While the students regaled listeners with tales of twisted ankles, near vertical hikes through thick bush, curious bodily odours, camping in mud, waking to find themselves covered in slugs and days without showers and fresh clothing – each was adamant they would recommend the course to others.

“It led me to believe I could achieve more than I thought possible. Outward Bound challenged me and pushed me to my limits,” said year 11 Bomaderry High School student Maddie Johnston.

“It was the hardest thing I’ve ever done in my life but it was also the best and most rewarding thing,” said year 11 Bomaderry student Matthew Bate.

For some it was about overcoming fears.

“I was frightened of heights but was able to get to the top of the ropes. I slept in mud but it was good in a way because it was kind of comfortable,” said year 11 Bomaderry High student Russell McPherson.

“I turned from a shrieking girl who didn’t want to use a bush toilet and who didn’t realise a bush change room meant actually changing behind a bush into a leader with more confidence,” said year 11 Bomaderry student Katie Williams.

Nowra High School student Tyler Watson said one of the highlights for him was reaching the top of Mount Tennent.

“Seeing the view was just fantastic,” he said.

Outward Bound CEO Ben Farinazzo read out a letter from the Governor General Quentin Bryce, who is also the Outward Bound Australia patron, congratulating them on their milestone.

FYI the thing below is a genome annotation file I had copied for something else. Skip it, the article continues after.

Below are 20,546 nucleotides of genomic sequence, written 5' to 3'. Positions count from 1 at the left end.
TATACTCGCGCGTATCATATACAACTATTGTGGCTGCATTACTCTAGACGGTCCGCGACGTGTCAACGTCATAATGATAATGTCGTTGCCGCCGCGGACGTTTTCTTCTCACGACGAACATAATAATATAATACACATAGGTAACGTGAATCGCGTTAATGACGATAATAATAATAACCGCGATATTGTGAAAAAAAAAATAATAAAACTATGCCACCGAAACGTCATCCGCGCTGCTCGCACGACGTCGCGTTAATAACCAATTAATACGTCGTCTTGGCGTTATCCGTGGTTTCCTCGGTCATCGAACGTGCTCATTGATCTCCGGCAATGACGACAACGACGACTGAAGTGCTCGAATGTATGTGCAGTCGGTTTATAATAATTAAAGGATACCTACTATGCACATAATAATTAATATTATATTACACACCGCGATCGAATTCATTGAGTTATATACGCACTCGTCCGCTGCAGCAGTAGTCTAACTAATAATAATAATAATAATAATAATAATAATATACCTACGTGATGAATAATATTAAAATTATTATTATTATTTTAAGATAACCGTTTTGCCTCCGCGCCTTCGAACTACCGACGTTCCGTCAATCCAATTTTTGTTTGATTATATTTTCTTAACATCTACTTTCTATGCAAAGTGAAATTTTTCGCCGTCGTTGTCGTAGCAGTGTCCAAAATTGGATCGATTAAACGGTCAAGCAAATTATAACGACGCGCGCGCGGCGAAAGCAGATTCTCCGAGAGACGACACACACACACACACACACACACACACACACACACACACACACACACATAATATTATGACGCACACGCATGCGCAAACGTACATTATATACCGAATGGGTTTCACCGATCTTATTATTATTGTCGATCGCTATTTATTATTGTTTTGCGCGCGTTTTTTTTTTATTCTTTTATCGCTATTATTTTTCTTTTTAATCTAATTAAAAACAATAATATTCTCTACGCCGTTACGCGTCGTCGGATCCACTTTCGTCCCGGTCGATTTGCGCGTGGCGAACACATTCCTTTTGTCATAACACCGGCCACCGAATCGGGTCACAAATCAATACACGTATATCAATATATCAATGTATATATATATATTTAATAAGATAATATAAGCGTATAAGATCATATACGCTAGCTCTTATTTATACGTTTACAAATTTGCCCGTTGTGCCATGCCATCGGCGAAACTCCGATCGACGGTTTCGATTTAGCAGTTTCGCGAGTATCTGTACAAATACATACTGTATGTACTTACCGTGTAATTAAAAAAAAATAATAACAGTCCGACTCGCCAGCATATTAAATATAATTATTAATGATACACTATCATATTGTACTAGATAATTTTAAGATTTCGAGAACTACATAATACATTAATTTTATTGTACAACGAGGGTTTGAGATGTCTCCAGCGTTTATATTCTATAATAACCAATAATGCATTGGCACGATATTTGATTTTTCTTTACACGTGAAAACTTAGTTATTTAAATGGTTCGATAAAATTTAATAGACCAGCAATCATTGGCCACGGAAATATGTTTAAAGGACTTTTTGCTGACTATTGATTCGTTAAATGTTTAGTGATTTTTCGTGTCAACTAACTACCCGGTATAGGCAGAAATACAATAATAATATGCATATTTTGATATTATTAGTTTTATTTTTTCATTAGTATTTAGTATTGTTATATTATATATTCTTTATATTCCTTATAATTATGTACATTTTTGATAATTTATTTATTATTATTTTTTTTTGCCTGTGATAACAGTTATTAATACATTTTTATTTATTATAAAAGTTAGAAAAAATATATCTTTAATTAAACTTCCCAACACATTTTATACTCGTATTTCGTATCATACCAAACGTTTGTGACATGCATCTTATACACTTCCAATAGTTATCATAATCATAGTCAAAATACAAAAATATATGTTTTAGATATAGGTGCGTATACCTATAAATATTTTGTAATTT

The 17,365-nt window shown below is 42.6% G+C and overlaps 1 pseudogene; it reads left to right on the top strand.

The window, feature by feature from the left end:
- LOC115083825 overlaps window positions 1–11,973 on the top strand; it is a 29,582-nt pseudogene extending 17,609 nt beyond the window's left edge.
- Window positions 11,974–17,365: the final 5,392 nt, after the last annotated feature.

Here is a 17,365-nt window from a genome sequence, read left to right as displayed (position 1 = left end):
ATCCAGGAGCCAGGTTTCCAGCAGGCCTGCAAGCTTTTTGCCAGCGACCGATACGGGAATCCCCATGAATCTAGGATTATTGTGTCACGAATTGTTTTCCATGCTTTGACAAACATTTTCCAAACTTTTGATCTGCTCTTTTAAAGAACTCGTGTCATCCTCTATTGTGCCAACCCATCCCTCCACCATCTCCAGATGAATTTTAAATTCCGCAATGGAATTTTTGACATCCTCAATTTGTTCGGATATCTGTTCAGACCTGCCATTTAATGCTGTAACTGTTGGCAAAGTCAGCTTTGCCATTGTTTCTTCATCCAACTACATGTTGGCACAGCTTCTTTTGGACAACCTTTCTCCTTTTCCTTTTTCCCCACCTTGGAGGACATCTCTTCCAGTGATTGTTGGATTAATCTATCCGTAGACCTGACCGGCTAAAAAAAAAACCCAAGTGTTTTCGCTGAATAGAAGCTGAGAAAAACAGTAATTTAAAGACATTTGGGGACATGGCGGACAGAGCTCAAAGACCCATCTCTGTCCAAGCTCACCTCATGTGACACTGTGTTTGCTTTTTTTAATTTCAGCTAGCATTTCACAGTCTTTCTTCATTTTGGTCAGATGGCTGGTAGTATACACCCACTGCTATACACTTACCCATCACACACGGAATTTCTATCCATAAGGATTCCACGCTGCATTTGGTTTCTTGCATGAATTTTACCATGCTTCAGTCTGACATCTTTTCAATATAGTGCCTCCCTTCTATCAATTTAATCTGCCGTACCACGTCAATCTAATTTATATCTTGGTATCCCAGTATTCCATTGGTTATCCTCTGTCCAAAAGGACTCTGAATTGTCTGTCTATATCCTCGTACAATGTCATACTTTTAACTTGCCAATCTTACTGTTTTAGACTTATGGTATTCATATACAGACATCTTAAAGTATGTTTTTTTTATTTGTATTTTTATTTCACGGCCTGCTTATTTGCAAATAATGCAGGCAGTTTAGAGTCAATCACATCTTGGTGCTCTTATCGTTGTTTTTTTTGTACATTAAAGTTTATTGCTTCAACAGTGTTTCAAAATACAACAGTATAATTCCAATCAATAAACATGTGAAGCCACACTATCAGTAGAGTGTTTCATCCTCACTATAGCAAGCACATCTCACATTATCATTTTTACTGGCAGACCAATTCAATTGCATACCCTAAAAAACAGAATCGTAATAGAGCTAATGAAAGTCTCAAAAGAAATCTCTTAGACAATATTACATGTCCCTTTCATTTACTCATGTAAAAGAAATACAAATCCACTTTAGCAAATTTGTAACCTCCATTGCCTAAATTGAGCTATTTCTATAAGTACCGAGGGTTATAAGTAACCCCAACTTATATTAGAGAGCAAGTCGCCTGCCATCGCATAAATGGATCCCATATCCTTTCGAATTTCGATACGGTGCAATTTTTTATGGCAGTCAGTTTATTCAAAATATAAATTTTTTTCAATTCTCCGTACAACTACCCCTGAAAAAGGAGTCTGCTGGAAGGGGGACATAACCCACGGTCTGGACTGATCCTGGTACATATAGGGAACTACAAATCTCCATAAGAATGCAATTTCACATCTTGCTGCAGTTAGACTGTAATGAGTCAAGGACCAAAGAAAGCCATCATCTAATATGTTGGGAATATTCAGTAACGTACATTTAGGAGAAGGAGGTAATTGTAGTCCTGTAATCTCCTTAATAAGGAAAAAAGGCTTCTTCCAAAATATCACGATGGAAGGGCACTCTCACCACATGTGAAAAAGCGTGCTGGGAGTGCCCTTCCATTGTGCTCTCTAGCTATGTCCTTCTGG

2012 National Aspiring Leaders selected

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Thirty lucky students have been selected to attend  this year's National Aspiring Leaders Summit at Outward Bound, as part of The Smith Family's Learning for Life program and the Trust Company's Engaged Philanthropy Strategy.

The Summit is one of Australia's premier youth leadership events and sees aspiring leaders from across the country come together to particpante in a seven-day program at Outward Bound’s National Base in Tharwa, ACT. Participants will undertake theory-based  workshops and then implement their learnings through practical, experiential activities that will provide them with the neccessary skills, resilience, confidence and self-awareness  to return home with a Community Action Plan to make  a difference in their local community.